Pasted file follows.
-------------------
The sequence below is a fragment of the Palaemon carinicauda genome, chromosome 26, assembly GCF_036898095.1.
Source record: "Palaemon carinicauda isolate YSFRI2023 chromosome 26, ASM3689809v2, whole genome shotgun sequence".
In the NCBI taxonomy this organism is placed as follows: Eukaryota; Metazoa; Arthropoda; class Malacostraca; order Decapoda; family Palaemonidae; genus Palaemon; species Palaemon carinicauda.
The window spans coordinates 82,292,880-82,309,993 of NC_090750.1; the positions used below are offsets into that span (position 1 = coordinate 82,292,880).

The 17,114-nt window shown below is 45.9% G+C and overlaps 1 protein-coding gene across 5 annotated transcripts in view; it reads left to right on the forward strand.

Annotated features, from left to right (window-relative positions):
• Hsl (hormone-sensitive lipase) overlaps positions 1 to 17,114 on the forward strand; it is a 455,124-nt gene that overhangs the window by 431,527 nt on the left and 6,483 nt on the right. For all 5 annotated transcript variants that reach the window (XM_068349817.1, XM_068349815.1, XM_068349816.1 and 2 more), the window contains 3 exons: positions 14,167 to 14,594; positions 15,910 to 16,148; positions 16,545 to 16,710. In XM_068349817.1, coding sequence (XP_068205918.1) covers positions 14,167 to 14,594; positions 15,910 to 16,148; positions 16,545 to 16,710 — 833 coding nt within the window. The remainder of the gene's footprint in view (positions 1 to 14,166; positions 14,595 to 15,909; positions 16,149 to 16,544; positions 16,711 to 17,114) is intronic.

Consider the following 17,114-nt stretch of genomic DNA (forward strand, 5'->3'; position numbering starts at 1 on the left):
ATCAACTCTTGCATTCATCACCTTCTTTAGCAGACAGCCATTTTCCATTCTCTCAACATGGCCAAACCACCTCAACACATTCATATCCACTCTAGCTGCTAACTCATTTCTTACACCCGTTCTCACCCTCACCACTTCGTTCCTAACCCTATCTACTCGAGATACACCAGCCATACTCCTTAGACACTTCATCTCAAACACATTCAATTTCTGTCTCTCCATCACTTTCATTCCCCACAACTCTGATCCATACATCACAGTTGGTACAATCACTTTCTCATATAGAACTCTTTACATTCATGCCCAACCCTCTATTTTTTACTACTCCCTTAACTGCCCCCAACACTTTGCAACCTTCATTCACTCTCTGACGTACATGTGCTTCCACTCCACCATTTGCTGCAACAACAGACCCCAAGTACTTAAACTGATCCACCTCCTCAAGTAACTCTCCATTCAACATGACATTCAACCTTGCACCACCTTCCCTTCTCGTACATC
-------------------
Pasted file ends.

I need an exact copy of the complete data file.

The sequence below is a fragment of the Palaemon carinicauda genome, chromosome 26, assembly GCF_036898095.1.
Source record: "Palaemon carinicauda isolate YSFRI2023 chromosome 26, ASM3689809v2, whole genome shotgun sequence".
In the NCBI taxonomy this organism is placed as follows: Eukaryota; Metazoa; Arthropoda; class Malacostraca; order Decapoda; family Palaemonidae; genus Palaemon; species Palaemon carinicauda.
The window spans coordinates 82,292,880-82,309,993 of NC_090750.1; the positions used below are offsets into that span (position 1 = coordinate 82,292,880).

The 17,114-nt window shown below is 45.9% G+C and overlaps 1 protein-coding gene across 5 annotated transcripts in view; it reads left to right on the forward strand.

Annotated features, from left to right (window-relative positions):
• Hsl (hormone-sensitive lipase) overlaps positions 1 to 17,114 on the forward strand; it is a 455,124-nt gene that overhangs the window by 431,527 nt on the left and 6,483 nt on the right. For all 5 annotated transcript variants that reach the window (XM_068349817.1, XM_068349815.1, XM_068349816.1 and 2 more), the window contains 3 exons: positions 14,167 to 14,594; positions 15,910 to 16,148; positions 16,545 to 16,710. In XM_068349817.1, coding sequence (XP_068205918.1) covers positions 14,167 to 14,594; positions 15,910 to 16,148; positions 16,545 to 16,710 — 833 coding nt within the window. The remainder of the gene's footprint in view (positions 1 to 14,166; positions 14,595 to 15,909; positions 16,149 to 16,544; positions 16,711 to 17,114) is intronic.

Consider the following 17,114-nt stretch of genomic DNA (forward strand, 5'->3'; position numbering starts at 1 on the left):
ATCAACTCTTGCATTCATCACCTTCTTTAGCAGACAGCCATTTTCCATTCTCTCAACATGGCCAAACCACCTCAACACATTCATATCCACTCTAGCTGCTAACTCATTTCTTACACCCGTTCTCACCCTCACCACTTCGTTCCTAACCCTATCTACTCGAGATACACCAGCCATACTCCTTAGACACTTCATCTCAAACACATTCAATTTCTGTCTCTCCATCACTTTCATTCCCCACAACTCTGATCCATACATCACAGTTGGTACAATCACTTTCTCATATAGAACTCTTTACATTCATGCCCAACCCTCTATTTTTTACTACTCCCTTAACTGCCCCCAACACTTTGCAACCTTCATTCACTCTCTGACGTACATGTGCTTCCACTCCACCATTTGCTGCAACAACAGACCCCAAGTACTTAAACTGATCCACCTCCTCAAGTAACTCTCCATTCAACATGACATTCAACCTTGCACCACCTTCCCTTCTCGTACATC